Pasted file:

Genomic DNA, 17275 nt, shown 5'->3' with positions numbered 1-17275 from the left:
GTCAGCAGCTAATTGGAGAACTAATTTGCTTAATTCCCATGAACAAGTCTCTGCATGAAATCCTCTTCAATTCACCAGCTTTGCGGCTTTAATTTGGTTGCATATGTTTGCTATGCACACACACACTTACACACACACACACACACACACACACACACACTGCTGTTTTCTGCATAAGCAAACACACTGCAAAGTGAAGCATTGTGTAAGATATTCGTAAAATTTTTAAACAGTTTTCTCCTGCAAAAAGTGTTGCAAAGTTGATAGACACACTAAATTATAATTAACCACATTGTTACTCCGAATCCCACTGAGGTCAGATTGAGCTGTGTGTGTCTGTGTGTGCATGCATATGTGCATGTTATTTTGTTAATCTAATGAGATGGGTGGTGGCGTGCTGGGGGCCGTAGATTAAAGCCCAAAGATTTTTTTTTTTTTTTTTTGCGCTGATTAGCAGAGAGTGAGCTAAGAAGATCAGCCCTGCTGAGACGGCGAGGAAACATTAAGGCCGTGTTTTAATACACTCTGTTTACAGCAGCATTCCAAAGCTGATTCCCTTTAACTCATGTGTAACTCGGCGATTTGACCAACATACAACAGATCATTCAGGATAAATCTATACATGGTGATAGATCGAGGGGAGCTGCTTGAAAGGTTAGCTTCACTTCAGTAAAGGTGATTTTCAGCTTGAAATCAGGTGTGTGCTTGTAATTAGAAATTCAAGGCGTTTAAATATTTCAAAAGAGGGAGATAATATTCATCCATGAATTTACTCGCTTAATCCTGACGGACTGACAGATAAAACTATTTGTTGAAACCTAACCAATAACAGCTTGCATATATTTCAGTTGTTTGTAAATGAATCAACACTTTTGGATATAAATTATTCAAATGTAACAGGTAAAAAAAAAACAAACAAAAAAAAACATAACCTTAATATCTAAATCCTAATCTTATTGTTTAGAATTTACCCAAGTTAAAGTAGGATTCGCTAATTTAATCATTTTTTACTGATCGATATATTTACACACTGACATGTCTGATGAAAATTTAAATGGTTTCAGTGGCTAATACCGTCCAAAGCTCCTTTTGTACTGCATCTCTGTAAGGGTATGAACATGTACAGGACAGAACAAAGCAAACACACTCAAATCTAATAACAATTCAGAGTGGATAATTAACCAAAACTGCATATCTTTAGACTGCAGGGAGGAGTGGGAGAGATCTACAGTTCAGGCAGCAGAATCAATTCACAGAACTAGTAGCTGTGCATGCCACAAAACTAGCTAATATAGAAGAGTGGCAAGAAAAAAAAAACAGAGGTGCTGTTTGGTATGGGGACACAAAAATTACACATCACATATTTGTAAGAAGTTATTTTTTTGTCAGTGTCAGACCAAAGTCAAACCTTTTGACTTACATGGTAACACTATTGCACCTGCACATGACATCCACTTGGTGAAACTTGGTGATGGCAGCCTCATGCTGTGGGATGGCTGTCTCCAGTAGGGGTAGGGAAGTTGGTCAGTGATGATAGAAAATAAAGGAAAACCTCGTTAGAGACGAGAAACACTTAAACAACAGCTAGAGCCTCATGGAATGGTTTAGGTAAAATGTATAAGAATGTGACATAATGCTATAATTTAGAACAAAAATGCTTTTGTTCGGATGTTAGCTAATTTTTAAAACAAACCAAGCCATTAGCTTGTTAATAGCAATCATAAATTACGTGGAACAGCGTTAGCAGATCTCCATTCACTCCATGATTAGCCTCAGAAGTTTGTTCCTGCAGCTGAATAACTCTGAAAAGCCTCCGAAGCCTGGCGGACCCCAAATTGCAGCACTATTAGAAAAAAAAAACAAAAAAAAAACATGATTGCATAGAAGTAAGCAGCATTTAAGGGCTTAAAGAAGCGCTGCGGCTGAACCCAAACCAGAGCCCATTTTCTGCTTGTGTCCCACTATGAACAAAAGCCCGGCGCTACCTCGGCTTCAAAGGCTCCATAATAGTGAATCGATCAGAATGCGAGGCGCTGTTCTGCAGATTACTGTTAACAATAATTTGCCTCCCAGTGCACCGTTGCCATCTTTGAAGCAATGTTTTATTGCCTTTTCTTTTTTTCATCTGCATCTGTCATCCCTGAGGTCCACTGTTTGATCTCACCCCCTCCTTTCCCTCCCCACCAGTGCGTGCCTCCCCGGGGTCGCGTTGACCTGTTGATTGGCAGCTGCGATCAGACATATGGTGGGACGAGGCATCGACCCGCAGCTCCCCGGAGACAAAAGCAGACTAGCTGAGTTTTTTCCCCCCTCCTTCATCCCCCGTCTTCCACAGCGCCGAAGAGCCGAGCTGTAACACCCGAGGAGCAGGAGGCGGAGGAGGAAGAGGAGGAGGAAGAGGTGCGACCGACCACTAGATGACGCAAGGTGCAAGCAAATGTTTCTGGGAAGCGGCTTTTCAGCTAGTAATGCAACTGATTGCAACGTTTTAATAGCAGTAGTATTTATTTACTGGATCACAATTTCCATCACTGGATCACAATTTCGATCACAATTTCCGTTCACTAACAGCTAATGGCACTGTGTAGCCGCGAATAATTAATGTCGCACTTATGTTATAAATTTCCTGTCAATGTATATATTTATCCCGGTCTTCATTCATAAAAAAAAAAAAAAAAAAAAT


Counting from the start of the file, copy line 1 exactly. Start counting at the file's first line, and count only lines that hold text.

Genomic DNA, 17275 nt, shown 5'->3' with positions numbered 1-17275 from the left: